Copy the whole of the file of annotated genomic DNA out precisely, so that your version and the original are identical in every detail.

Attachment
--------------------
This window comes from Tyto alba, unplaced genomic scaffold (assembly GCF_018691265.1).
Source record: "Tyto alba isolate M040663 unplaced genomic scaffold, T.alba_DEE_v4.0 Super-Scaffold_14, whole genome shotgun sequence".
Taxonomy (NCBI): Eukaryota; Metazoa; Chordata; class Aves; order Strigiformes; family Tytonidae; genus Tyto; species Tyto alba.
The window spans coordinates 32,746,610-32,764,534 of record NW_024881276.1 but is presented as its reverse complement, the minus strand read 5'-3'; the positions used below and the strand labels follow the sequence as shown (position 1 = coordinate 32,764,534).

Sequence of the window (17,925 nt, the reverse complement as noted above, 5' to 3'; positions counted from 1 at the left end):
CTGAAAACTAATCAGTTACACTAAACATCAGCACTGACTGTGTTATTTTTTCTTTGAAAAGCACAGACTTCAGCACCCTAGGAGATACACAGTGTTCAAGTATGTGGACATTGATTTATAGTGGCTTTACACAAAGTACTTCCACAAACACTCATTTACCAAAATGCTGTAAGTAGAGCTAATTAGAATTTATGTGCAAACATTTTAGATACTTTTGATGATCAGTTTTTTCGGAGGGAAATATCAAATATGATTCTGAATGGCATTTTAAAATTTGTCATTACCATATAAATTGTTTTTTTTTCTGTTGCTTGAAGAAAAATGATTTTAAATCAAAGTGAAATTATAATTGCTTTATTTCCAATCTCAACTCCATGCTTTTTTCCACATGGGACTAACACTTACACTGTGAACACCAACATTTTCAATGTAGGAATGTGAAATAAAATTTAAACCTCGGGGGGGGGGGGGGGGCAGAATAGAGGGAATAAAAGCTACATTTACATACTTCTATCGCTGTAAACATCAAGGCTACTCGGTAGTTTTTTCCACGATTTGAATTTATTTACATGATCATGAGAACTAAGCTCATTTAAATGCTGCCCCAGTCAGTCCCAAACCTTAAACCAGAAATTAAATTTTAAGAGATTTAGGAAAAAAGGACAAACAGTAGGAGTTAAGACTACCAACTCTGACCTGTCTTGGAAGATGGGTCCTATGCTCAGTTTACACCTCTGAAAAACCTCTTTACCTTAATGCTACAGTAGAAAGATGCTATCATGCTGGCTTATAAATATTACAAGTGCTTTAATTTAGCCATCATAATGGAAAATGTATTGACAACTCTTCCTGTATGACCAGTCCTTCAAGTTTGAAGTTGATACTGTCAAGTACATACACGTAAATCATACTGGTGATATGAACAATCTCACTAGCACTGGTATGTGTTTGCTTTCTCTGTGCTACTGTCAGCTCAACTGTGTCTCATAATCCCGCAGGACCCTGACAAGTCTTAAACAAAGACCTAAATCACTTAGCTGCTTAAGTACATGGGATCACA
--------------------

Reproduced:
This window comes from Tyto alba, unplaced genomic scaffold (assembly GCF_018691265.1).
Source record: "Tyto alba isolate M040663 unplaced genomic scaffold, T.alba_DEE_v4.0 Super-Scaffold_14, whole genome shotgun sequence".
Taxonomy (NCBI): Eukaryota; Metazoa; Chordata; class Aves; order Strigiformes; family Tytonidae; genus Tyto; species Tyto alba.
The window spans coordinates 32,746,610-32,764,534 of record NW_024881276.1 but is presented as its reverse complement, the minus strand read 5'-3'; the positions used below and the strand labels follow the sequence as shown (position 1 = coordinate 32,764,534).

Sequence of the window (17,925 nt, the reverse complement as noted above, 5' to 3'; positions counted from 1 at the left end):
CTGAAAACTAATCAGTTACACTAAACATCAGCACTGACTGTGTTATTTTTTCTTTGAAAAGCACAGACTTCAGCACCCTAGGAGATACACAGTGTTCAAGTATGTGGACATTGATTTATAGTGGCTTTACACAAAGTACTTCCACAAACACTCATTTACCAAAATGCTGTAAGTAGAGCTAATTAGAATTTATGTGCAAACATTTTAGATACTTTTGATGATCAGTTTTTTCGGAGGGAAATATCAAATATGATTCTGAATGGCATTTTAAAATTTGTCATTACCATATAAATTGTTTTTTTTTCTGTTGCTTGAAGAAAAATGATTTTAAATCAAAGTGAAATTATAATTGCTTTATTTCCAATCTCAACTCCATGCTTTTTTCCACATGGGACTAACACTTACACTGTGAACACCAACATTTTCAATGTAGGAATGTGAAATAAAATTTAAACCTCGGGGGGGGGGGGGGGGCAGAATAGAGGGAATAAAAGCTACATTTACATACTTCTATCGCTGTAAACATCAAGGCTACTCGGTAGTTTTTTCCACGATTTGAATTTATTTACATGATCATGAGAACTAAGCTCATTTAAATGCTGCCCCAGTCAGTCCCAAACCTTAAACCAGAAATTAAATTTTAAGAGATTTAGGAAAAAAGGACAAACAGTAGGAGTTAAGACTACCAACTCTGACCTGTCTTGGAAGATGGGTCCTATGCTCAGTTTACACCTCTGAAAAACCTCTTTACCTTAATGCTACAGTAGAAAGATGCTATCATGCTGGCTTATAAATATTACAAGTGCTTTAATTTAGCCATCATAATGGAAAATGTATTGACAACTCTTCCTGTATGACCAGTCCTTCAAGTTTGAAGTTGATACTGTCAAGTACATACACGTAAATCATACTGGTGATATGAACAATCTCACTAGCACTGGTATGTGTTTGCTTTCTCTGTGCTACTGTCAGCTCAACTGTGTCTCATAATCCCGCAGGACCCTGACAAGTCTTAAACAAAGACCTAAATCACTTAGCTGCTTAAGTACATGGGATCACA